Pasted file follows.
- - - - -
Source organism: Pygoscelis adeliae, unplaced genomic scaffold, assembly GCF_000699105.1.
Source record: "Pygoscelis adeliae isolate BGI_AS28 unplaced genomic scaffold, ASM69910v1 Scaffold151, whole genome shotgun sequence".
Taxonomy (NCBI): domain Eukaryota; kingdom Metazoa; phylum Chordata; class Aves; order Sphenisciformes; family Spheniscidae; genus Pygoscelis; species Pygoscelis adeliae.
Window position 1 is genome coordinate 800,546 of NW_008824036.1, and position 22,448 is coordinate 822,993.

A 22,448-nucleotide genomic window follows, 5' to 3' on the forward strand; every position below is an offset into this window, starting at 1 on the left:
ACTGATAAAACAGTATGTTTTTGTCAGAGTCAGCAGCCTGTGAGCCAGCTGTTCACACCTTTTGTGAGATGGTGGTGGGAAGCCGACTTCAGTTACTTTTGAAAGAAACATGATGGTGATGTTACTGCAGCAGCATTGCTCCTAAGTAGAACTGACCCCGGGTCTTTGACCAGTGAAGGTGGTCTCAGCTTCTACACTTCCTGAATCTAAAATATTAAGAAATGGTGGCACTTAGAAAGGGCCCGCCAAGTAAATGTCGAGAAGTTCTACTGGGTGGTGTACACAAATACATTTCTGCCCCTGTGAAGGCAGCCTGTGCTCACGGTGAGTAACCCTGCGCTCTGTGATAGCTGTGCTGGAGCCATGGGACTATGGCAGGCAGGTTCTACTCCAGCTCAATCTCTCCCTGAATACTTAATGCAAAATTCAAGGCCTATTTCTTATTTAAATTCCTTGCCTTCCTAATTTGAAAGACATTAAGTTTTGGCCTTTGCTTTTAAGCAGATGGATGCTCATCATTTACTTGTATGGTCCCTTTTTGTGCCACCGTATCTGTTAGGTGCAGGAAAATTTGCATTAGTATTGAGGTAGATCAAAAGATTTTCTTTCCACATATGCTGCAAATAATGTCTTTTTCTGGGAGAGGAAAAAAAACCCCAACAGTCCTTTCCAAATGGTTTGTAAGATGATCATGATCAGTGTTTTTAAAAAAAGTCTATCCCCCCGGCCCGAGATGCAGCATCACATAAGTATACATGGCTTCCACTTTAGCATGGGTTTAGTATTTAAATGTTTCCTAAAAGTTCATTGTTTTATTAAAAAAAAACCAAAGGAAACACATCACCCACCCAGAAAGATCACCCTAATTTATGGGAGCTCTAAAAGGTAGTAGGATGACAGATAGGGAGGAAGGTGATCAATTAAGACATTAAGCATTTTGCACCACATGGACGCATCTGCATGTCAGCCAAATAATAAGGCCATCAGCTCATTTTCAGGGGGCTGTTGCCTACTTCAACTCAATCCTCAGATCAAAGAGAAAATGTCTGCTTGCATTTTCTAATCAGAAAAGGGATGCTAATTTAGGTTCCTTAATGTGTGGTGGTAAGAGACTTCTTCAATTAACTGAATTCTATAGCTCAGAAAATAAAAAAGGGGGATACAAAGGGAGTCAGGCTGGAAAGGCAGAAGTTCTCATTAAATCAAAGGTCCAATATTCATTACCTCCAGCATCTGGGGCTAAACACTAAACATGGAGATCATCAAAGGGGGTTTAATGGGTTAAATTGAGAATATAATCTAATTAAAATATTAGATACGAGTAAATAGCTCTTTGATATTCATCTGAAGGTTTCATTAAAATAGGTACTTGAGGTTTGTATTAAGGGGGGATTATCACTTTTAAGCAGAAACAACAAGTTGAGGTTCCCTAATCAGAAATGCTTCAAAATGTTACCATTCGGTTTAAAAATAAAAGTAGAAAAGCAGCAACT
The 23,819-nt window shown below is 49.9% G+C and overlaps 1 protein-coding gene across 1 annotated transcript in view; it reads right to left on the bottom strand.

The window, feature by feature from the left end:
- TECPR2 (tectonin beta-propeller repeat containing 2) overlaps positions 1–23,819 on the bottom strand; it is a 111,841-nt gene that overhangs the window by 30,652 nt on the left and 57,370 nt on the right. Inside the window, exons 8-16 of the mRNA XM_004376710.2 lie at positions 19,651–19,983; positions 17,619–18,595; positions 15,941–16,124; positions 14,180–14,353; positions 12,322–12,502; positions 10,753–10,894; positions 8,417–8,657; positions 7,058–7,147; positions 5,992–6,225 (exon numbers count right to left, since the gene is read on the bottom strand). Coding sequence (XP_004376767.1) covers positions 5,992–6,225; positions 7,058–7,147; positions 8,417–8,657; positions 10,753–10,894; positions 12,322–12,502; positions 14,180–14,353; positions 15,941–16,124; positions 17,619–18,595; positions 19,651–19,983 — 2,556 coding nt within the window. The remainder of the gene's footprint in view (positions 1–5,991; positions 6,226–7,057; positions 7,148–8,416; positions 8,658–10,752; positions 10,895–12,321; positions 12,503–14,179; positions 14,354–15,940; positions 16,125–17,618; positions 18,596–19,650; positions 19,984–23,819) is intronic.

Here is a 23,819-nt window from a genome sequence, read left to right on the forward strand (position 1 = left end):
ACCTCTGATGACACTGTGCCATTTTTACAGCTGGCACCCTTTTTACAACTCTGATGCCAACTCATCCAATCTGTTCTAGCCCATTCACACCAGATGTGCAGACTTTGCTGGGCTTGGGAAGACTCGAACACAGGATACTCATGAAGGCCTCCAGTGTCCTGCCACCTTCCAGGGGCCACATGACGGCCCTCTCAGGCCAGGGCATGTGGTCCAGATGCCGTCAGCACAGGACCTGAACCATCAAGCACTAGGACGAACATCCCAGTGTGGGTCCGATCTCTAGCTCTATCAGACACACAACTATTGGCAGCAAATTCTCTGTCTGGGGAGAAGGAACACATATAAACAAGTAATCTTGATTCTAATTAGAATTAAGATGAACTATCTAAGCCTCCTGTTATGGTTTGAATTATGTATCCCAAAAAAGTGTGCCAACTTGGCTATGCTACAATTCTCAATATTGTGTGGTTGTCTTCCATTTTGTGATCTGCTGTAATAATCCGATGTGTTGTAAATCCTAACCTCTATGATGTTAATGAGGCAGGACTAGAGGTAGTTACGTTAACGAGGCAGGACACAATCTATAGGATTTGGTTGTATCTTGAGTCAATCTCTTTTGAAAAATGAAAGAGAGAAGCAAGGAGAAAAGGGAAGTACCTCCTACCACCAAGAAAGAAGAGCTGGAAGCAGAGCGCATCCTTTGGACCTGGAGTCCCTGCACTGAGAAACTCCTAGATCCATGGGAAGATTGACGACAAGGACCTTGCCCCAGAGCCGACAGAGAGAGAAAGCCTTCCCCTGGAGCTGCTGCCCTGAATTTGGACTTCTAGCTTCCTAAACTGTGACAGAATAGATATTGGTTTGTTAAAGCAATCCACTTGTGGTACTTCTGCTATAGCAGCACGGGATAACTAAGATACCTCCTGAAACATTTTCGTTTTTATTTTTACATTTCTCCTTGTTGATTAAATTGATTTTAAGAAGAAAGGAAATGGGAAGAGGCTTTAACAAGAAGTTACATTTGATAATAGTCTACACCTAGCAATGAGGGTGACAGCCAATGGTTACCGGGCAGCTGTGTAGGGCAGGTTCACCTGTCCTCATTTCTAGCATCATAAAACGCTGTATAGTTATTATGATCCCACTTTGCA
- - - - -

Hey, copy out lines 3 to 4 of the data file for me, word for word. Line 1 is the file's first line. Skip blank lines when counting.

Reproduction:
Taxonomy (NCBI): domain Eukaryota; kingdom Metazoa; phylum Chordata; class Aves; order Sphenisciformes; family Spheniscidae; genus Pygoscelis; species Pygoscelis adeliae.
Window position 1 is genome coordinate 800,546 of NW_008824036.1, and position 22,448 is coordinate 822,993.